DUIs: Driver’s license suspensions and insurance
A DUI is a serious charge and isn’t taken lightly in the state of Florida. When it comes to a DUI charge, a driver faces multiple potential penalties, including jail time, fines, vehicle impoundment and community service. And one of the most common is suspension of the driver’s license. A driver’s license can be suspended for a multitude of reasons, such as point accumulation, failure to pay tickets, or inadequate vision. But when it comes to a DUI charge, the license can be suspended much more easily than in other situations. Additionally, another subsequent hurdle that drivers convicted of DUI charges face is raised insurance rates and premiums that require extra steps in order to become insured.
Length of suspensions
When it comes to a driver’s license suspension in a DUI case, the length of the suspension depends on the circumstances and how many times that driver has committed a DUI. For a first DUI conviction, a driver will be suspended for at least six months. Oftentimes, it’s likely that the license had been suspended by the DHSMV for the driver either refusing to submit to the breathalyzer or providing a breath sample above the legal limit. For a second DUI conviction that’s taken place more than five years prior to the first, the suspension is still a minimum of six months, however it’s likely that the driver will face a longer suspension period. If the second conviction happens within five years of the previous charge, the minimum suspension spikes to five years.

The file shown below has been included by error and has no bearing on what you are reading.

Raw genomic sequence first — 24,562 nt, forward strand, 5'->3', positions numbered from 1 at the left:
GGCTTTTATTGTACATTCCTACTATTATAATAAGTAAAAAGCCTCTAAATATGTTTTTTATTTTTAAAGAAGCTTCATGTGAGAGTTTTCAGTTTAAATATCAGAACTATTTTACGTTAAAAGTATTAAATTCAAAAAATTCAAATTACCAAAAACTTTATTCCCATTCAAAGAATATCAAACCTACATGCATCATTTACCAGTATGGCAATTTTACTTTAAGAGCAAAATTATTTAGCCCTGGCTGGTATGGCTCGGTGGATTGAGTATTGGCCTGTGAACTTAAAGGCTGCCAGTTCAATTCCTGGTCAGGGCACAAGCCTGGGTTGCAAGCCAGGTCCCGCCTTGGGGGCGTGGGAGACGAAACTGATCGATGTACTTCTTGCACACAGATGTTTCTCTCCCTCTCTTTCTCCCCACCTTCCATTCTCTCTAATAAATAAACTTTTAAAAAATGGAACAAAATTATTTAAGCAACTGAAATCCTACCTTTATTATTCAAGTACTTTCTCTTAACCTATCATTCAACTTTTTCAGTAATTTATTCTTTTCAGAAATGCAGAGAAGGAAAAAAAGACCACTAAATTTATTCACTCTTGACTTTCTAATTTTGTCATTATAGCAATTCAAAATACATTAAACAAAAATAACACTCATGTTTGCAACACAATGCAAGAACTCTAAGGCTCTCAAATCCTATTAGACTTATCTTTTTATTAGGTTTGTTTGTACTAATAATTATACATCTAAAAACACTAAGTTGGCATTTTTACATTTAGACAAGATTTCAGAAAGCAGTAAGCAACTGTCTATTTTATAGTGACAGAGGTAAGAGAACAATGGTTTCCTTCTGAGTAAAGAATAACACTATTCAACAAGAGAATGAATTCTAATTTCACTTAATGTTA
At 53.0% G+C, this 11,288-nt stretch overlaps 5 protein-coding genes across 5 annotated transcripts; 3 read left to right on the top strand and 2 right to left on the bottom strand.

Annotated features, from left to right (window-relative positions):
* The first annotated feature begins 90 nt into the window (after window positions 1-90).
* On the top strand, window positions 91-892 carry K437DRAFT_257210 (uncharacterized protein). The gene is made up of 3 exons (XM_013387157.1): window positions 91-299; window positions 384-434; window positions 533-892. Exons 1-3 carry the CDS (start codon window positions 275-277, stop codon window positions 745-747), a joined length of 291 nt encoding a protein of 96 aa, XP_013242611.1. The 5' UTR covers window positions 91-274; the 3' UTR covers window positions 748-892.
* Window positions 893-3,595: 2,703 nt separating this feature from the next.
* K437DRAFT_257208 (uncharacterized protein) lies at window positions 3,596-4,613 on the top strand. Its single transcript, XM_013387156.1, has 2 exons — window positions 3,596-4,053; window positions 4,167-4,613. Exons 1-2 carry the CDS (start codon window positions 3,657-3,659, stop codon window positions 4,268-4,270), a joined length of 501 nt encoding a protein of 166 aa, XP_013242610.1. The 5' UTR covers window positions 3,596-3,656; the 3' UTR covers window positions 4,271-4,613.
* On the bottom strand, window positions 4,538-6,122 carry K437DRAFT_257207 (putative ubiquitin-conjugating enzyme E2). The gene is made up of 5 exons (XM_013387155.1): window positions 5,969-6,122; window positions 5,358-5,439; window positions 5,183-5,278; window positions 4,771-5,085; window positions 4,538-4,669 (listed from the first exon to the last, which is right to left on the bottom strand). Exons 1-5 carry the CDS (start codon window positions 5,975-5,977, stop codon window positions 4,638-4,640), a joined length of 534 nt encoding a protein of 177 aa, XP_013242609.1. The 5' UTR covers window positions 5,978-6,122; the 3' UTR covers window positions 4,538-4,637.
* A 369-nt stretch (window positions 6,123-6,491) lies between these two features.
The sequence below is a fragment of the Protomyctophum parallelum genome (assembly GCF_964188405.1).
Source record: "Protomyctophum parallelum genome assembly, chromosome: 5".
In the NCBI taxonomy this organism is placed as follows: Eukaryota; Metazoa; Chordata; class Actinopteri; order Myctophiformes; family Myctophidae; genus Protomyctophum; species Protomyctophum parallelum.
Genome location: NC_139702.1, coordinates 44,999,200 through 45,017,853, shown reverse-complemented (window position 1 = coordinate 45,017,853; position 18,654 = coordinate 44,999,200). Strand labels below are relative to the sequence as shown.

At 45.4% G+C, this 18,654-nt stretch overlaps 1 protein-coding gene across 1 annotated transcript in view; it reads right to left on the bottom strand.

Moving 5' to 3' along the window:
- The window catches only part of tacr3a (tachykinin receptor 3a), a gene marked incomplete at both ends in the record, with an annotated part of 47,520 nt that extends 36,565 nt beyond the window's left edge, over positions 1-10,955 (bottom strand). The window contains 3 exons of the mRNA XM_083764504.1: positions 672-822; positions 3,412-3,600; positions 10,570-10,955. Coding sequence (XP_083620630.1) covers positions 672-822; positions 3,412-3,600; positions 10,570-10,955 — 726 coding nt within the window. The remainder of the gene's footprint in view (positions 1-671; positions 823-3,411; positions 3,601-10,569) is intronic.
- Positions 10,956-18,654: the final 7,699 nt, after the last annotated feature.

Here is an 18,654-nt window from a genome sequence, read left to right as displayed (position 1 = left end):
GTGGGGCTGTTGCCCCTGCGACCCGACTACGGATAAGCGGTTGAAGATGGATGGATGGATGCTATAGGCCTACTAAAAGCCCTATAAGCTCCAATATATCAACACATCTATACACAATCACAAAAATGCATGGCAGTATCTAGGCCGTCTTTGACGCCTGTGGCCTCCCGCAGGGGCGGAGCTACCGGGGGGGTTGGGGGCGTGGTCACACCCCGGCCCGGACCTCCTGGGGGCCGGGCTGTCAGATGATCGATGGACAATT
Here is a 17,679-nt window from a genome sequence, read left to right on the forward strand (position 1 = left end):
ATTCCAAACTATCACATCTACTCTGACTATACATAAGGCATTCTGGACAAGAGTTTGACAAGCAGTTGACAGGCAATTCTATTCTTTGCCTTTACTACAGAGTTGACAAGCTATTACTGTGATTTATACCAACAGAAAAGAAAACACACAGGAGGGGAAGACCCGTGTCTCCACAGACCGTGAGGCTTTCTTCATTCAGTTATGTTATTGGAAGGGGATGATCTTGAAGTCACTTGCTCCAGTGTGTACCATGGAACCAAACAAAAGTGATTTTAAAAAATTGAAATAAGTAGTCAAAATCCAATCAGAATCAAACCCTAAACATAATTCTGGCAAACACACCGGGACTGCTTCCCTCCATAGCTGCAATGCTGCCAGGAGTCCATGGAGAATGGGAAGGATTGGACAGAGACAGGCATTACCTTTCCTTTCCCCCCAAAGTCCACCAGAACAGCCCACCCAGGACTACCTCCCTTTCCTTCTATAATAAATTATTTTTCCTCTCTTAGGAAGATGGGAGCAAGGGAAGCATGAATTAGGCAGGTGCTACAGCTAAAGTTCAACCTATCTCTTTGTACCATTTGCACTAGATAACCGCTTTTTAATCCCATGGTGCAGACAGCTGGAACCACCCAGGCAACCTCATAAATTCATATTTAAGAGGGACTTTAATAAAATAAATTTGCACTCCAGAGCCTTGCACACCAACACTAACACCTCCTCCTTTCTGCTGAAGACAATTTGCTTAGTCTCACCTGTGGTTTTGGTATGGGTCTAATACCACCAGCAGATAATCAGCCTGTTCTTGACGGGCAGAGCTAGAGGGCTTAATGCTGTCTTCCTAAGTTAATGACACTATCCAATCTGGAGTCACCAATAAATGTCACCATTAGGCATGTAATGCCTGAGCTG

Reinstating a driver’s license
In order to reinstate a revoked license, a driver may need to perform several tasks. According to the Florida Department of Highway Safety and Motor Vehicles, depending on the conviction and circumstances, the driver might need to complete DUI school and remain under a supervision program. The DUI school enrollment typically must be done within a certain timeframe. The driver may also need to pay fees or even appear in court to reinstate a suspended license for a DUI charge. In more severe DUI cases that resulted in injury or death, the driver may never have their driver’s license reinstated.
Auto insurance and DUIs
All drivers are required to hold car insurance, so naturally a DUI and license suspension can affect insurance premiums, since rates are typically based on the driver and their history. According to Esurance, a prior record of DUI convictions indicates to insurance companies that the driver has engaged in high-risk and dangerous driving behavior, and therefore will charge a higher premium. The precise amount will depend on the specific situation, but a past DUI conviction can cause insurance premiums to spike by hundreds of dollars.
Certificate of Financial Responsibility
If a driver has previously displayed high-risk or dangerous driving behavior, such as a DUI or reckless driving, they may be required to complete a Certificate of Financial Responsibility when they go to obtain auto insurance. With auto insurance companies, these are known as SR-22/SR-44 forms. Once the driver has obtained a quote from the company, they will begin the process of completing the form. Typically, the insurance company will file the form on behalf of the driver for a fee.
Are you or someone you know facing a DUI charge and suspended driver’s license? You need an experienced attorney by your side to fight for you and build a solid defense. Call us at the offices of attorney Joseph Knape at 850-225-5563 or set up a free consultation online.